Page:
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Local Honey, is Brian Fallon’s third solo release to date.  For those who haven’t been privy to the New Jersey troubadour’s solo career,  we have been presented with Fallon’s most simple, truthful and introspective album thus far.  The former front man of The Gaslight Anthem (TGA)–a band living in musical purgatory–has since his first solo release, Painkillers (2016) and his sophomore endeavor, Sleepwalkers (2018), been creating something of a subtle storm for his longtime fans and new listeners alike.  A storm that reaches a matured, truthful, and acoustically driven peak with Local Honey.

Painkillers showed fans that even without TGA, Fallon had the ability to lyrically and sonically create a new, yet familiar sound, that was a far cry from TGA, but still unequivocally Fallon.  It wasn’t until Sleepwalkers, a departure from the Americana soaked Painkillers, that Fallon took his lyrical prowess to a new level with an altruistic approach to what seemed to be a reminder that rock music was still alive and being played with conviction.

Fallon, who is now 40, seems to have left his days as a rock front man in his rearview, but Local Honey has shown us that Fallon refuses to be categorized as “Americana” or “Folk” by creating an album that is influenced by different musical styles and themes.  

While some of the album is reminiscent of Elsie, an album Fallon released while fronting another one of his endeavors, The Horrible Crowes, his first single off Local Honey You Have Stolen My Heart very much echoes the same sentiment displayed on Elsie.  While being described as his “most direct attempt at a love song” Fallon creates a beautiful and haunting picture of falling in love and the emotions, memories, and familiarity that always seems to come with it.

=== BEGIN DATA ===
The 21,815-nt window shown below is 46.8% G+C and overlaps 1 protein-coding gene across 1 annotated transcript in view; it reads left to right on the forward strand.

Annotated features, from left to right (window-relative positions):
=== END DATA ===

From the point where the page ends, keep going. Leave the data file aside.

With standout tracks like Hard Feelings and Horses Fallon writes with the conviction of someone who has finally figured out what it means to live the life you want to be living.    

Local Honey is an album, a companion if you will, for someone who has grown-up, matured and left the ghosts of his past where they belong.  “I think this record is about the process of growing up. I had spent so much time looking backwards and commenting on that life; a lot of older songs were written with rearview mirror commentary,” says Fallon.

It is an album whose honesty has given us a look into Fallon’s life and has proven to listeners that his lyrical dexterity, is a delicately woven net that encompasses the raw and emotional love story that is our day to day lives.   

“It’s not about these glorious dreams or miserable failures, it’s just about life and how I see it. And I have to think that if this is my life, this is probably a lot of other people’s lives, too.” 

The beauty in the truth and simplicity of Local Honey, shows us that we seem to spend most of our lives tongue tied, searching for the perfect words and wishing we’d had more time to speak our minds. 

Local Honey is scheduled to be released March 27th on Thirty Tigers records.

 

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